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Epoché: A Journal for the History of Philosophy

Volume 21, Issue 1, Fall 2016

Bryan Lueck
Pages 219-234
DOI: 10.5840/epoche201683172

A Fact, As It Were
Obligation, Indifference, and the Question of Ethics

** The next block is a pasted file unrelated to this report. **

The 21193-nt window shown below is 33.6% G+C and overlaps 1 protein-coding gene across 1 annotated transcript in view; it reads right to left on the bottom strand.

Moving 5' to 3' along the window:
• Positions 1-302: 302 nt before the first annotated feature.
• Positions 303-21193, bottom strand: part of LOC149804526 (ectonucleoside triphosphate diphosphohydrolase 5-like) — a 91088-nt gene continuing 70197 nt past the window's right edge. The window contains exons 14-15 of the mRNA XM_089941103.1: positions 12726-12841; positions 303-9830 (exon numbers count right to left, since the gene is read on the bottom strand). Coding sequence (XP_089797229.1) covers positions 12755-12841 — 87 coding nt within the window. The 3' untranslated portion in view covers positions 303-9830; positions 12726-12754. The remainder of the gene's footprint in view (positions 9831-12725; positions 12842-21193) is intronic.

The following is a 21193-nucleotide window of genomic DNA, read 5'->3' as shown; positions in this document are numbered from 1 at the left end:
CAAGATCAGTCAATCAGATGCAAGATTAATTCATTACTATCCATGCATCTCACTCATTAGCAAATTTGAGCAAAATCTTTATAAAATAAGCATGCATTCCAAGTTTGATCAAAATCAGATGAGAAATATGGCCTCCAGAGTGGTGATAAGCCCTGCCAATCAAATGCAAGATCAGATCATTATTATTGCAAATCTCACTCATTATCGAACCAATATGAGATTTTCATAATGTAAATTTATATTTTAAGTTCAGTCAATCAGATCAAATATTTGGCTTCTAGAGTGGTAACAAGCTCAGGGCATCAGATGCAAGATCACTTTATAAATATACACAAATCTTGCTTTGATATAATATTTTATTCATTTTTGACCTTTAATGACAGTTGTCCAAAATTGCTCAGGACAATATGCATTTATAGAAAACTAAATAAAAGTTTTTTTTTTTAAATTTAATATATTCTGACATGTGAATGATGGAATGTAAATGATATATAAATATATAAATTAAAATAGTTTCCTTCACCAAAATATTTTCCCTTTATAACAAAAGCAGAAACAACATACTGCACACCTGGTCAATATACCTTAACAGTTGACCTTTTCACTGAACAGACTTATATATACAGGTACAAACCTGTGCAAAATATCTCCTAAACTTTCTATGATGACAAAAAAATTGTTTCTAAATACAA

According to Immanuel Kant, the objective validity of obligation is given as a fact of reason, which forces itself upon us and which requires no deduction of the kind that he had provided for the categories in the Critique of Pure Reason. This fact grounds a moral philosophy that treats obligation as a good that trumps all others and that presents the moral subject as radically responsible, singled out by an imperatival address. Based on conceptions of indifference and facticity that Charles Scott has articulated in his recent work, I argue that these broadly Kantian commitments are mistaken. More specifically, I argue that the fact of obligation is given along with a dimension of indifference that disrupts the hierarchical relation between moral and non-moral goods and that renders questionable the unconditional character of responsibility.